Gardening with Children: What You Get for the Price of a Turnip Seed


| 9/17/2009 4:09:08 PM


A photo of Shannon SaiaMy three-year-old daughter has been my steadfast partner in the garden from the get-go. I really want her to learn what food actually is, and where it comes from, and I want her to enjoy being outdoors, getting wet and getting dirty (no problems there). So I really try to incorporate her into the daily garden chores as much as possible, for as long as I can maintain her interest. That said, there are days when the heat, a sinus headache, and my own gardening anxieties get the best of me.

Case in point, I made an early morning of it recently, trying to get our fall transplants in the ground while it was still cool, and while I still had the energy to do it. I have had a few of the seeds come up that I planted a few weeks ago – turnips and daikon, and it looks like some chard or lettuce – but not nearly as many as I had hoped.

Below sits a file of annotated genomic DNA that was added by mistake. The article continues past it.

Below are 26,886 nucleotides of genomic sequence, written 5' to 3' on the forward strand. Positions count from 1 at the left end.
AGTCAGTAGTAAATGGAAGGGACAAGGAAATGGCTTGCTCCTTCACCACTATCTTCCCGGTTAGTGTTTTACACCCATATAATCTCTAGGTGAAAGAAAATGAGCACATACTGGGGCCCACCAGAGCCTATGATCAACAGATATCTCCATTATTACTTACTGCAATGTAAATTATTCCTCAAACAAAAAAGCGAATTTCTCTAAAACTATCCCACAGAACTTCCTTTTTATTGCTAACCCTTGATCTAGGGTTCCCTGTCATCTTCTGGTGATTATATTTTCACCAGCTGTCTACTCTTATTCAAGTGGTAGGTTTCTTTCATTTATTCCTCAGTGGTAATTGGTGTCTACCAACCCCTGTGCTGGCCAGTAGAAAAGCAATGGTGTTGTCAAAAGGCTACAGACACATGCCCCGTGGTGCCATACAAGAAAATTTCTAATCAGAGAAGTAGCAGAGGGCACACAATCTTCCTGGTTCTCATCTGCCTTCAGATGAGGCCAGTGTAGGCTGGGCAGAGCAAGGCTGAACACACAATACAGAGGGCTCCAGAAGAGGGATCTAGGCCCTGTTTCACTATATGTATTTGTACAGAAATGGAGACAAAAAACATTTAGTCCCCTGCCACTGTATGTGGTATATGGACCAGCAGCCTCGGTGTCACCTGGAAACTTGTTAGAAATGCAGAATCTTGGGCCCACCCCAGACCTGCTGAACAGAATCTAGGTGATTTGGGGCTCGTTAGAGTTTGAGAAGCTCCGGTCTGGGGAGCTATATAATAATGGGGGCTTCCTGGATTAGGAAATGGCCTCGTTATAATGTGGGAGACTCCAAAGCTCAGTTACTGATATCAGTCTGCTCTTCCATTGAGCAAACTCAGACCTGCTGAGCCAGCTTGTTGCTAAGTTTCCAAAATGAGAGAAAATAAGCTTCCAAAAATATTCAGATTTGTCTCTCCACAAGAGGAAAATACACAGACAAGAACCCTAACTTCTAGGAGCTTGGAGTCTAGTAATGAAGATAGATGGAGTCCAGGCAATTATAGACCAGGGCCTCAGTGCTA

Seedling

After the weedy, sprawling mess that my spring/summer garden has become, the blank slate of a fall space comes as something of a relief.

Spring garden picture.



New beginning! Fresh start! A second chance!

vickie
10/4/2009 9:47:48 PM

Your so right to bring them to the garden when they are young and to teach a child to garden is one of the greatest things you can do -she'll remember it forever (I did) vickie


Cindy Murphy
9/19/2009 7:37:39 AM

What a sweet post. It brings back memories of when my daughters were younger; they always had to have their hands in whatever I was doing - which most of the time involved having them in dirt. My oldest daughter, now a teenager, couldn't care less about gardening....but she's very appreciative for the beauty of nature, and is always ready to point out ways our family can reduce its carbon footprint; she's become a "tree-hugger". My youngest is my gardener. Always eager to "plant something", she's always the first to harvest too - she's got to pick the first blueberries, blackberries, grapes, and peas (those are her favorites). Sometimes her eagerness gets the better of her, and the harvest is a little on the green side. But it's all good - her sweet smiles outweigh a few sour grapes. Those early days covered in dirt developed into two different interests, but it's neat to think those interests started with little seeds planted in their heads.